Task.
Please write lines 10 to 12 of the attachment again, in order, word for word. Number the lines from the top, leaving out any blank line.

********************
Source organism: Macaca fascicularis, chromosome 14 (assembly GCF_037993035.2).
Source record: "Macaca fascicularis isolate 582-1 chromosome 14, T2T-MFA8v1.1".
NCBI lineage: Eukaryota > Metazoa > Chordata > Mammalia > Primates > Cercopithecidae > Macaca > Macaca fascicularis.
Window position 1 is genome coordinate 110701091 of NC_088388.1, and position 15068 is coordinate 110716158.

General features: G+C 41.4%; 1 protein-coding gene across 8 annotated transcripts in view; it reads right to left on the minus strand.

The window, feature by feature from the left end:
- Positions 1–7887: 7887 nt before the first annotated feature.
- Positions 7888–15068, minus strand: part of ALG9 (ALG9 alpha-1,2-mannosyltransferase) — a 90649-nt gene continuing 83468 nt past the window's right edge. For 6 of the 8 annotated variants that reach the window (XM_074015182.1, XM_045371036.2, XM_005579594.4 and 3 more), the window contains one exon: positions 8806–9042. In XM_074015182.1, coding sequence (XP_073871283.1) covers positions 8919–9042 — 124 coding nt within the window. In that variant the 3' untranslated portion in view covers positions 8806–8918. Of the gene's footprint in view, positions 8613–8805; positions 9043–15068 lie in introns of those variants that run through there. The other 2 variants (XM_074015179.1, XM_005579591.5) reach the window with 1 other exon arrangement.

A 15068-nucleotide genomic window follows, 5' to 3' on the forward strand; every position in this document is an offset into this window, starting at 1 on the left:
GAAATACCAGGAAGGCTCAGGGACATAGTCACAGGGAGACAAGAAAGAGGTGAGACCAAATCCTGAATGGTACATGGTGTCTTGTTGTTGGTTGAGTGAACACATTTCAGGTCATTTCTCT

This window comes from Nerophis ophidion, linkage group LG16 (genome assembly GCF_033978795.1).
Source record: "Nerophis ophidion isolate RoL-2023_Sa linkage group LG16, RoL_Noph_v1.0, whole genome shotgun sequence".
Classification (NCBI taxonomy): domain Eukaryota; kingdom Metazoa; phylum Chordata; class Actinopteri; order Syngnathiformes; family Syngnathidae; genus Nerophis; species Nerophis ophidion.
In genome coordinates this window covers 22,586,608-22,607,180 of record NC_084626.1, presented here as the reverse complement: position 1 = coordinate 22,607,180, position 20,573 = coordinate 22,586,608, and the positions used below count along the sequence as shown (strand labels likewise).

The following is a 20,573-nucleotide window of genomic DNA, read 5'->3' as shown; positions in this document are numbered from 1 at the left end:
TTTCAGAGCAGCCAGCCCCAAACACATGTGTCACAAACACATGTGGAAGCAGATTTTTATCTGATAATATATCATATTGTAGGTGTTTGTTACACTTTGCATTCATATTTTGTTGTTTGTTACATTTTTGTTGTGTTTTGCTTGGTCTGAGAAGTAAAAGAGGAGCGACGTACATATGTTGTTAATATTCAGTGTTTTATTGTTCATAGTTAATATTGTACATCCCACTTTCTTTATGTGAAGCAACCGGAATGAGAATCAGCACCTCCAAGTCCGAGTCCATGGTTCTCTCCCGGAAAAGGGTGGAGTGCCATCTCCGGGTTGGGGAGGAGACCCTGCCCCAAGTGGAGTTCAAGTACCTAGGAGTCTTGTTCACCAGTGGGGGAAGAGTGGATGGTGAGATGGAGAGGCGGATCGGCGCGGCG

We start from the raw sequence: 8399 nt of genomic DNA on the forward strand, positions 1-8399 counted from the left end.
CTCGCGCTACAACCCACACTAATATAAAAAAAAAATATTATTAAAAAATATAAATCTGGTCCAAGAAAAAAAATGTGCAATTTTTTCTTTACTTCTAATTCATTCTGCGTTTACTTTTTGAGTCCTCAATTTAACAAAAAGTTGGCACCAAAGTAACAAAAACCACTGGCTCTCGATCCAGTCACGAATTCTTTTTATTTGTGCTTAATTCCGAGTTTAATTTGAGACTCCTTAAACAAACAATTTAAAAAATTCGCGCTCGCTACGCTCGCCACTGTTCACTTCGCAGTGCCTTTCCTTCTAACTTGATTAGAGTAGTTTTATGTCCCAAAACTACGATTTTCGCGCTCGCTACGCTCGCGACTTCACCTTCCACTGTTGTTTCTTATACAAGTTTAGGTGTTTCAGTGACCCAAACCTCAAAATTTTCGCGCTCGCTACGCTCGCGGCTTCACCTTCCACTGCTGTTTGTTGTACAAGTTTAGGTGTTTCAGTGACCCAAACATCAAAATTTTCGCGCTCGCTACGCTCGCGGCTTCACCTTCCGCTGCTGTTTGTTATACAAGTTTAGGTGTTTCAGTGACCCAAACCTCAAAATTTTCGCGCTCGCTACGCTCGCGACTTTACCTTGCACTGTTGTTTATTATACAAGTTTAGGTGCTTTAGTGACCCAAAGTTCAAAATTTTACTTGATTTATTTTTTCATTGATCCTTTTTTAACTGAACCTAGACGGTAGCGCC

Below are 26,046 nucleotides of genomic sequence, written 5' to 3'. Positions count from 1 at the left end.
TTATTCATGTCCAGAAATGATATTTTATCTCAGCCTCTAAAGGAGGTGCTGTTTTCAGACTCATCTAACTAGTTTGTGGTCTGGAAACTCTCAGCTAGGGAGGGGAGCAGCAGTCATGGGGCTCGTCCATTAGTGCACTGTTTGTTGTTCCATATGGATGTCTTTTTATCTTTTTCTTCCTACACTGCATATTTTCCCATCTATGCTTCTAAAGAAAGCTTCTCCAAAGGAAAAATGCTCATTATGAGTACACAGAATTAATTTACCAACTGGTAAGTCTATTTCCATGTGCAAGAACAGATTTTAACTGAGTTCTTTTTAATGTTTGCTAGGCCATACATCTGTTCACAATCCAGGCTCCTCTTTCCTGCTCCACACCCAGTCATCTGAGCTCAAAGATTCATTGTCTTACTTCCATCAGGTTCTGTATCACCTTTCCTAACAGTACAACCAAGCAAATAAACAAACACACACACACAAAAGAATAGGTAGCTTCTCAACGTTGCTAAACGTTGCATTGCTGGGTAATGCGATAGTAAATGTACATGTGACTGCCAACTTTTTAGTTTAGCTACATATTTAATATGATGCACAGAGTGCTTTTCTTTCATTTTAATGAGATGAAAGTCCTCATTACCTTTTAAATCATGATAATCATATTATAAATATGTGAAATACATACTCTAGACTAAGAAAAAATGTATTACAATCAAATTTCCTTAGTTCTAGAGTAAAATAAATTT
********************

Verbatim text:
GAAATACCAGGAAGGCTCAGGGACATAGTCACAGGGAGACAAGAAAGAGGTGAGACCAAATCCTGAATGGTACATGGTGTCTTGTTGTTGGTTGAGTGAACACATTTCAGGTCATTTCTCT

This window comes from Nerophis ophidion, linkage group LG16 (genome assembly GCF_033978795.1).
Source record: "Nerophis ophidion isolate RoL-2023_Sa linkage group LG16, RoL_Noph_v1.0, whole genome shotgun sequence".